he gig economy is expanding at an exponential rate, offering a plethora of opportunities for young individuals who are brimming with talent and enthusiasm.

With the world at their fingertips, many are eschewing traditional employment in favour of flexibility, autonomy, and the chance to carve their paths.

However, despite the palpable shift towards freelancing, our conventional education systems continue to churn out graduates ill-prepared for this new reality.

This misalignment raises significant questions about our educational investments, curriculum design, and the relevancy of our approach.

Rise of Freelance Work and Gigs

Before we dissect the issue, it's essential to grasp the context. The freelance economy is booming. Platforms like Upwork, Fiverr, and Freelancer.com are witnessing unprecedented growth in users offering diverse services.

People are freelancing not only out of necessity but also by preference, making it a career choice rather than a stopgap measure.

Statistics back up the trend, with reports suggesting that more than a third of the working population in the United States are independent workers. The allure of self-determination, the opportunity to earn more, and the diversity of projects explain the surge.

Why Are More Young People Choosing Freelance?

As of 2024, there are an estimated 76.4 million freelancers in the United States. Half of all US Gen Zers (18 to 22-year-olds) participate in freelance work.  - Exploding Topics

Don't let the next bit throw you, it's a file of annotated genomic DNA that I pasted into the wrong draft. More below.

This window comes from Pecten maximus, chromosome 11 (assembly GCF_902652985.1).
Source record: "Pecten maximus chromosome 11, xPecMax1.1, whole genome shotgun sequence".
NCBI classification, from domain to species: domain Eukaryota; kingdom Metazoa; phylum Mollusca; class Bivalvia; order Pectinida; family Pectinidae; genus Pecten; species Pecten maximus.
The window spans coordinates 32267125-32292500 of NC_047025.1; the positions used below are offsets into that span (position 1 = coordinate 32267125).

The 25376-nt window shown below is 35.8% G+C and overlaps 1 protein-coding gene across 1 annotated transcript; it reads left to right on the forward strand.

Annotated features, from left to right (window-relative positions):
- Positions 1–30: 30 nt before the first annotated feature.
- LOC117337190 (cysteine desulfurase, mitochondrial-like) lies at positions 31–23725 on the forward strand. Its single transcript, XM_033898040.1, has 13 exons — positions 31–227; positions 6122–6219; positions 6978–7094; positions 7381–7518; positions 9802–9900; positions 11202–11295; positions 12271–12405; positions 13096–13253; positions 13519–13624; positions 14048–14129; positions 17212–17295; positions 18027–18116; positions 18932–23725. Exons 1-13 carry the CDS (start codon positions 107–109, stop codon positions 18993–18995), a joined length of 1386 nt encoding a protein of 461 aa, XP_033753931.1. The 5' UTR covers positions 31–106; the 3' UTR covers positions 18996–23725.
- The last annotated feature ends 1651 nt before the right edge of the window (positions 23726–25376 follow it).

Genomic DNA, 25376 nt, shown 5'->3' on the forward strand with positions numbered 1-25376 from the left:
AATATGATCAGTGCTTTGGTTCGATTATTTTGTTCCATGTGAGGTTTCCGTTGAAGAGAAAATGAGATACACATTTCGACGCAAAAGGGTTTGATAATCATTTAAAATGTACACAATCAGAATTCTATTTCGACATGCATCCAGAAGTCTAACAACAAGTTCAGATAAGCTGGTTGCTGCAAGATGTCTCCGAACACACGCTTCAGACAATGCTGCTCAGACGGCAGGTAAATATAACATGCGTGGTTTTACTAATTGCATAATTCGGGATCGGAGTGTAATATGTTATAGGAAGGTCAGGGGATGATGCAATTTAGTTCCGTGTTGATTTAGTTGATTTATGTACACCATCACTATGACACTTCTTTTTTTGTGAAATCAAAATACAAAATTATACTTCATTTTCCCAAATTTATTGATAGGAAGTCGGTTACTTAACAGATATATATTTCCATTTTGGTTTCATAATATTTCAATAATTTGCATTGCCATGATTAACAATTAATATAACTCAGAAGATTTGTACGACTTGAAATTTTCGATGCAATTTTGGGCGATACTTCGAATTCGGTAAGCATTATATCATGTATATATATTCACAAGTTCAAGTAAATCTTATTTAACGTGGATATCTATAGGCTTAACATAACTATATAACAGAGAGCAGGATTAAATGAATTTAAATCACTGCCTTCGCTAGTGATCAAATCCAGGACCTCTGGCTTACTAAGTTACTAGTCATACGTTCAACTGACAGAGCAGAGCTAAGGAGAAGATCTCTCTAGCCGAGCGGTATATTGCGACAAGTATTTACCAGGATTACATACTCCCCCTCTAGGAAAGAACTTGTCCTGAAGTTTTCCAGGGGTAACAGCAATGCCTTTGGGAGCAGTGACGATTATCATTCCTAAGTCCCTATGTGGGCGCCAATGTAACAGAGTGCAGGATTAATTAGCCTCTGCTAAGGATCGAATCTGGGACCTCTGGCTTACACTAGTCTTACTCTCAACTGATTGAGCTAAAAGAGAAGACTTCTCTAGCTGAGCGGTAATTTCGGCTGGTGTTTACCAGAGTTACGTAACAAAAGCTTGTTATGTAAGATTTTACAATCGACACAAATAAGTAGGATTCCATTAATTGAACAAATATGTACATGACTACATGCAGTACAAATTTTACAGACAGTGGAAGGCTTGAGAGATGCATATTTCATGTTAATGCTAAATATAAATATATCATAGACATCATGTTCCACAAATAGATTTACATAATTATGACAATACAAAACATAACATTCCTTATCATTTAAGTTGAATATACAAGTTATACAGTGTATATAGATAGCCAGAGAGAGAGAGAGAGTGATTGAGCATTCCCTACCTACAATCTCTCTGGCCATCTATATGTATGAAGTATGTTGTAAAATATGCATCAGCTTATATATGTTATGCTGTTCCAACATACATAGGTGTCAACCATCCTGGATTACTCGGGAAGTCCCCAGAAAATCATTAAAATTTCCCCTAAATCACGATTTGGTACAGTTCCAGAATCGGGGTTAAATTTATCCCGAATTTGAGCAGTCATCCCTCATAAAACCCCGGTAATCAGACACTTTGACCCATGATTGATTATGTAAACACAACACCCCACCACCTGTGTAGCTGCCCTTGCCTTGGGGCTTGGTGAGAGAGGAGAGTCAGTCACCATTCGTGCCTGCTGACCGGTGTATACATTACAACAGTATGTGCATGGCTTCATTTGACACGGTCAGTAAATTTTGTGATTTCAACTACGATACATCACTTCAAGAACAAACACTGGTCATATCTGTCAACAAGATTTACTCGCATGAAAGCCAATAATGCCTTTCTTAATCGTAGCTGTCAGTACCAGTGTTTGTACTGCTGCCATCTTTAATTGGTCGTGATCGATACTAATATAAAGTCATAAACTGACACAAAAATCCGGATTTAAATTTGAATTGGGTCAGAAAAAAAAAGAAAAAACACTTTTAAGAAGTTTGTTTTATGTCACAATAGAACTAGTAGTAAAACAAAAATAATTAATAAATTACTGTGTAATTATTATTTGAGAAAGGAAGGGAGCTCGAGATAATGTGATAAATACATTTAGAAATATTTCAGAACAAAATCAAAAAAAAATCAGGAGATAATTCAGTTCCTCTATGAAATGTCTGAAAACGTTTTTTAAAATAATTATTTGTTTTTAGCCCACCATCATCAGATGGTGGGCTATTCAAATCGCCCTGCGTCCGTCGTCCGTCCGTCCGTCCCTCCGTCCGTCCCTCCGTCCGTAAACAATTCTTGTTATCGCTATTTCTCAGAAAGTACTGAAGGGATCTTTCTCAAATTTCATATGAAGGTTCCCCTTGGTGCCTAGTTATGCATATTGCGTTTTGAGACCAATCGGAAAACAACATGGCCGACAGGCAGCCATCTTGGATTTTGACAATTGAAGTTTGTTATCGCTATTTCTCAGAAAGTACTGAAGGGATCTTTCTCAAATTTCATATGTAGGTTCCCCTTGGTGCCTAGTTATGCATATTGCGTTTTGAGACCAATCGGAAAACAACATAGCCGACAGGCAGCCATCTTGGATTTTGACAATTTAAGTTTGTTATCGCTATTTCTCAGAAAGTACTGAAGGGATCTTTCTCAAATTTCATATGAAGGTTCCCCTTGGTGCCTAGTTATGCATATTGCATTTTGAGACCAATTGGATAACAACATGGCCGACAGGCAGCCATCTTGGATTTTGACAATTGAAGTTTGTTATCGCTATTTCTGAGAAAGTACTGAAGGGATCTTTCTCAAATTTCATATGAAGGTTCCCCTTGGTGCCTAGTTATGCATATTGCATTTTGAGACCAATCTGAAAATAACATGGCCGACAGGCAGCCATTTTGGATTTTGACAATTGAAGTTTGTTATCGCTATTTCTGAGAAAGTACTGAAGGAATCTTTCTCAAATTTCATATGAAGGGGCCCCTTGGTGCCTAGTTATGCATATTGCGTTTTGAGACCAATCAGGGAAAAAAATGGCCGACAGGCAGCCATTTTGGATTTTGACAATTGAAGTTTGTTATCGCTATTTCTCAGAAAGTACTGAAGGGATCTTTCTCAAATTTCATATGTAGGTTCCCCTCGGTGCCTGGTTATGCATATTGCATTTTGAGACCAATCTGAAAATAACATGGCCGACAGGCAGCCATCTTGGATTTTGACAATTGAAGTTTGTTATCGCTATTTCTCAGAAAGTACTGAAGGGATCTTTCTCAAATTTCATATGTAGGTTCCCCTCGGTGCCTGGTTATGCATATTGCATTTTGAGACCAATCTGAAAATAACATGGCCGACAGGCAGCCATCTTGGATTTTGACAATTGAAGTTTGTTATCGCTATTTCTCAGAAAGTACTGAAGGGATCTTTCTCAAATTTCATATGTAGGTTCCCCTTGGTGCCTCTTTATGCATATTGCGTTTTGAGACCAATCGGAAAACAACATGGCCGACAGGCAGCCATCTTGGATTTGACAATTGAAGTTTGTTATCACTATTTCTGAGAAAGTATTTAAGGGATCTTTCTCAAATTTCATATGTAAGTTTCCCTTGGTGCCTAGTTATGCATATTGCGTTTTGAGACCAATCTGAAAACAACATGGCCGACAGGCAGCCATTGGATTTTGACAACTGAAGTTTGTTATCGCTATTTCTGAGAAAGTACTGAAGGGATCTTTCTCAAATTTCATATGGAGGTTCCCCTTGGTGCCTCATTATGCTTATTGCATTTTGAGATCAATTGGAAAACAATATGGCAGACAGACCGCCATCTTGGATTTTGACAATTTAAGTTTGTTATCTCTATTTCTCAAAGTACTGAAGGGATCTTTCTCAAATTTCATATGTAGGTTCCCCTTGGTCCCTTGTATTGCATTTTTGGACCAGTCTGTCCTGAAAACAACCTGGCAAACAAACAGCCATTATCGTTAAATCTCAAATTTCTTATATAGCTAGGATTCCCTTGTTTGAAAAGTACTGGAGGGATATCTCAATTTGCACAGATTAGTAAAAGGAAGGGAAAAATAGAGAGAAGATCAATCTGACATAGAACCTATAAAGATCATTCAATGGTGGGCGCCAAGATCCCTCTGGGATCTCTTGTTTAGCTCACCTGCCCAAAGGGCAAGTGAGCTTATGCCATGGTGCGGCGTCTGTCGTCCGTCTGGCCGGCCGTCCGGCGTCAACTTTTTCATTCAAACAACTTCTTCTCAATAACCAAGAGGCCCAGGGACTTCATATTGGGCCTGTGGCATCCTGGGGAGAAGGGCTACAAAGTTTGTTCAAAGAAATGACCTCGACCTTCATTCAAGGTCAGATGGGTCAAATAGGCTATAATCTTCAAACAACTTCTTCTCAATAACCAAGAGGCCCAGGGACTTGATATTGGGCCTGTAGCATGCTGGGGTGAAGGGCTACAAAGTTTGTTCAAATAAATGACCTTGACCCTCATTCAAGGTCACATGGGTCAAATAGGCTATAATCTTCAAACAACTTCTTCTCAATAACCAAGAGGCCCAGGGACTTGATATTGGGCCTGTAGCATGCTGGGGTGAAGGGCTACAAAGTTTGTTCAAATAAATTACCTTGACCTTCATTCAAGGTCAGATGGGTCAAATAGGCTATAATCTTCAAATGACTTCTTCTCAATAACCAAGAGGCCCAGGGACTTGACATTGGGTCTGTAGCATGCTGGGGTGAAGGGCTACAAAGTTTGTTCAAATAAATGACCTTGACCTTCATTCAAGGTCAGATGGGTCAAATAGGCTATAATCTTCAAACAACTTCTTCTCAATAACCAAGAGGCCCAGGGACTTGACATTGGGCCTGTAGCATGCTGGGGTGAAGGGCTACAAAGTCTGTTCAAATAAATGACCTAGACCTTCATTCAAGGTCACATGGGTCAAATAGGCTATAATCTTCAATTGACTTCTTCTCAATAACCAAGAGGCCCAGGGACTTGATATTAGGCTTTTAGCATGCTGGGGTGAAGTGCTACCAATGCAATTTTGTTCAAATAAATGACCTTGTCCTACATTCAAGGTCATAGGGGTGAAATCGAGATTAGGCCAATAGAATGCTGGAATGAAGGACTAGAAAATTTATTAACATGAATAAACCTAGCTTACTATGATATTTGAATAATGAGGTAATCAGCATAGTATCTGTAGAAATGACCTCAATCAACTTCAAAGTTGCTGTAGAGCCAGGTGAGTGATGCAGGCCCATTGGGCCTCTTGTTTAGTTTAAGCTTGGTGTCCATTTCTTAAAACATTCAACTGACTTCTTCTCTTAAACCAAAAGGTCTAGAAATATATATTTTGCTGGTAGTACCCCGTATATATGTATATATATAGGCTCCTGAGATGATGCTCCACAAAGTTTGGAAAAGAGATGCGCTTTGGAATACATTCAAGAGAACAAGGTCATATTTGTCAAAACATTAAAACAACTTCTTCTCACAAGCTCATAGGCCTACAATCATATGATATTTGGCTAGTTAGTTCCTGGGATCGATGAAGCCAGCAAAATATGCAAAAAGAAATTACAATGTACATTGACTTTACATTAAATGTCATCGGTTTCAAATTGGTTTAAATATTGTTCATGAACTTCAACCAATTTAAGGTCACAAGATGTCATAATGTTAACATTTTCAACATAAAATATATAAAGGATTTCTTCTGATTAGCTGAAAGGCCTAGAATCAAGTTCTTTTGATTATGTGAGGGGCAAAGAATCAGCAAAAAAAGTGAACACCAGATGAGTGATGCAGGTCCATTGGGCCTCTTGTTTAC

Millennials and Gen Z'ers are often at the forefront of this movement. Raised in the digital age, they are tech-savvy, highly connected, and accustomed to the immediacy of virtual platforms.

They are more likely to value experiences over physical assets and prioritize personal growth. Freelancing, with its promise of many experiences and skill development, aligns closely with these values.

The current generation also tends to be more outcome-focused than those preceding it. Traditional career paths, with their incremental bonuses and slow promotions, could be more attractive compared to the immediate earnings that freelancing can offer.

Is the Education System Supporting Young People Who Want to Freelance?

The disconnect between what educational institutions offer and what the job market demands has never been more apparent. Our schools and universities were designed to produce employees who fit neatly into jobs within structured organizations.

They typically lack specialized training for skills crucial to freelancers, such as project management, networking, and self-promotion.

A cookie-cutter approach to education, which values standardized testing and rote learning, fails to cultivate the creativity and adaptability that freelancers need.

Furthermore, career guidance counsellors often lack experience with—or knowledge of—the gig economy, making it unlikely that they would encourage students to consider freelancing as a viable career path.

Reflecting the demands of recruiters, students increasingly want hands-on work experience as part of their studies, allowing them to start work the first day after graduation. Introducing work assignments, consultancy projects, internships and other initiatives associated to real life challenges may enhance the acquisition of much-needed practical skills. - Santiago Iniguez 
With millions of professionals choosing to freelance on a part- or full-time basis, in a very fast growing range of professionals, we need a formal curriculum that enables future independent professionals to kickstart their freelance career with greater awareness, knowledge, skill, and confidence. - Forbes.